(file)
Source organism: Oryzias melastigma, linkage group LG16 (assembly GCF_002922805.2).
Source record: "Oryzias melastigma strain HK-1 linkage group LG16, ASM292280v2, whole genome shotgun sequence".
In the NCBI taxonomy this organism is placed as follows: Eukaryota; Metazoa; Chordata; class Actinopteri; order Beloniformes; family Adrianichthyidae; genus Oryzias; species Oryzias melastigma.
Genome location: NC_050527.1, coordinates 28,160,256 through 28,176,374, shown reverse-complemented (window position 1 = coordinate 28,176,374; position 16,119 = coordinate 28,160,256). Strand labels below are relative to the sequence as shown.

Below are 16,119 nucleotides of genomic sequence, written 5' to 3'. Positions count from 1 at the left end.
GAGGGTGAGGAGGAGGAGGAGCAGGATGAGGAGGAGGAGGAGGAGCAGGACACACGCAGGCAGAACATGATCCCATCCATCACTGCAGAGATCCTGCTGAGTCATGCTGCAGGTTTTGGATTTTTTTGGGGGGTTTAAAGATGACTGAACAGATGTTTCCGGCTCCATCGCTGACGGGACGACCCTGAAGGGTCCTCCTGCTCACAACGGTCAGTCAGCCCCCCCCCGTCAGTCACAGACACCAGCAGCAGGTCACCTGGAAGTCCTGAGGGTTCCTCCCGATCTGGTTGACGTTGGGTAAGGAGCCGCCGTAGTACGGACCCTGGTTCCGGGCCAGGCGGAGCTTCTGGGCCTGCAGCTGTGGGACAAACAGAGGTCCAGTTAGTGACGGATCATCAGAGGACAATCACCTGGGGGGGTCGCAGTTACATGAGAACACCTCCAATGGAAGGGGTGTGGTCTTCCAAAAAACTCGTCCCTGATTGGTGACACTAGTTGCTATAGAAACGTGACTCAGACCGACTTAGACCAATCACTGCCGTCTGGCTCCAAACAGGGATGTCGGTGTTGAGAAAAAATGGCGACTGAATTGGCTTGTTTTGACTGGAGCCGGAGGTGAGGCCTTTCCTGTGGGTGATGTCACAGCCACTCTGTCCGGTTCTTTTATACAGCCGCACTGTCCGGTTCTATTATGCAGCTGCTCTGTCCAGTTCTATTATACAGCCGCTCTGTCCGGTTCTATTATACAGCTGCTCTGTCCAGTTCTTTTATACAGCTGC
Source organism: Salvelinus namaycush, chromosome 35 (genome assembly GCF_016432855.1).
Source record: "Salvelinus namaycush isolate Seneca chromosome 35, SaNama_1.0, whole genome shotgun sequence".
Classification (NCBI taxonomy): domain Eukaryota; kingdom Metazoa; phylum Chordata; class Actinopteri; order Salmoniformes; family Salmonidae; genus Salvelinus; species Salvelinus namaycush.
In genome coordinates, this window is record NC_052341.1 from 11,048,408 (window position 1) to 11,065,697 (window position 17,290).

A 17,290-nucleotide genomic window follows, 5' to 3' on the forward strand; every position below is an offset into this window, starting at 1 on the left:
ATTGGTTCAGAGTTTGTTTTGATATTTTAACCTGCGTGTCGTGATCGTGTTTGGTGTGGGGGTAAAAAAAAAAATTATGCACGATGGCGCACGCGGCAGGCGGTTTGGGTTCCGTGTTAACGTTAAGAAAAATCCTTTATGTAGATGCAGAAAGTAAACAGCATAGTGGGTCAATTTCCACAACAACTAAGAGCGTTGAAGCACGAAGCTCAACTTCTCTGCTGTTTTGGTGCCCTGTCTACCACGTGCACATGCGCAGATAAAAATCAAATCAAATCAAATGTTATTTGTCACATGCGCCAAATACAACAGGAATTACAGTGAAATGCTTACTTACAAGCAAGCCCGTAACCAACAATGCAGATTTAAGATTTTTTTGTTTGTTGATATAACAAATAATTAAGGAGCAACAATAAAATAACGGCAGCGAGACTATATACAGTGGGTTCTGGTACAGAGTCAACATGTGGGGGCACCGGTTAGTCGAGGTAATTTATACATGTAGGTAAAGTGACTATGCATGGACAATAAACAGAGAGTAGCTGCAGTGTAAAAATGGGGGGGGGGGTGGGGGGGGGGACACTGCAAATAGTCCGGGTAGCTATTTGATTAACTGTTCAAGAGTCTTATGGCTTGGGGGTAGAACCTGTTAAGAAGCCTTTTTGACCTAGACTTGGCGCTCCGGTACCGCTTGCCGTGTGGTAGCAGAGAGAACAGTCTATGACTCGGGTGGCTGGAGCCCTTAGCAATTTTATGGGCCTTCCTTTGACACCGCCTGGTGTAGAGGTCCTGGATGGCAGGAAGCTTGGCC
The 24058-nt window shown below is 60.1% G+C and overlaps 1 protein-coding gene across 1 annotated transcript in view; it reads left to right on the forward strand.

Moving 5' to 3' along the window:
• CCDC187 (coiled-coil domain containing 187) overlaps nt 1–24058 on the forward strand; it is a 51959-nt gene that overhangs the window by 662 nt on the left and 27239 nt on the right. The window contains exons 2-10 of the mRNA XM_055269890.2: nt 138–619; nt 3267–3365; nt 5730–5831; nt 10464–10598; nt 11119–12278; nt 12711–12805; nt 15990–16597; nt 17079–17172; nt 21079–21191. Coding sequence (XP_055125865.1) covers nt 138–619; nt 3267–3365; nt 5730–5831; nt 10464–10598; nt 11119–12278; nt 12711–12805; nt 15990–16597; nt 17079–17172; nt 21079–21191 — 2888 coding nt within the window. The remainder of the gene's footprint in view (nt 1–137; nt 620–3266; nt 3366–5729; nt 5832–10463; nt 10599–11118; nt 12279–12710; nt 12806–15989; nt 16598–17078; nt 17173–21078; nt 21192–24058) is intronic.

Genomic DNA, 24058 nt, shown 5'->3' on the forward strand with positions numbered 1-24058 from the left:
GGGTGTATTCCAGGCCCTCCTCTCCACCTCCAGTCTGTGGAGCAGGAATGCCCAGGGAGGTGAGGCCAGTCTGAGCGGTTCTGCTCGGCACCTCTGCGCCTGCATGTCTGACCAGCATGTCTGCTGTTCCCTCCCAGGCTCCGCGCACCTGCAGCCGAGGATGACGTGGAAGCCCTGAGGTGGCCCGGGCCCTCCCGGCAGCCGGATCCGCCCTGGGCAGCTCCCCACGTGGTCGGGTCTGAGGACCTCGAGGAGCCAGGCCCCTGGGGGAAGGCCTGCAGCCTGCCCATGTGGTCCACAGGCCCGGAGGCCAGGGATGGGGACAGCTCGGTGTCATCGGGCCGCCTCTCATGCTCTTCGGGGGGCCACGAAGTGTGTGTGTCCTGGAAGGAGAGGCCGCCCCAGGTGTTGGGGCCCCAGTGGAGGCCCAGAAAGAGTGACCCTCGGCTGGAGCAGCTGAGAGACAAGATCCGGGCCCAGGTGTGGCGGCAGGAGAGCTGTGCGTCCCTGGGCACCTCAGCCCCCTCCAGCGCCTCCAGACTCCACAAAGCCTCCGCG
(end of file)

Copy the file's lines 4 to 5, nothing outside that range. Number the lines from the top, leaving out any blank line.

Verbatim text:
Genome location: NC_050527.1, coordinates 28,160,256 through 28,176,374, shown reverse-complemented (window position 1 = coordinate 28,176,374; position 16,119 = coordinate 28,160,256). Strand labels below are relative to the sequence as shown.

Below are 16,119 nucleotides of genomic sequence, written 5' to 3'. Positions count from 1 at the left end.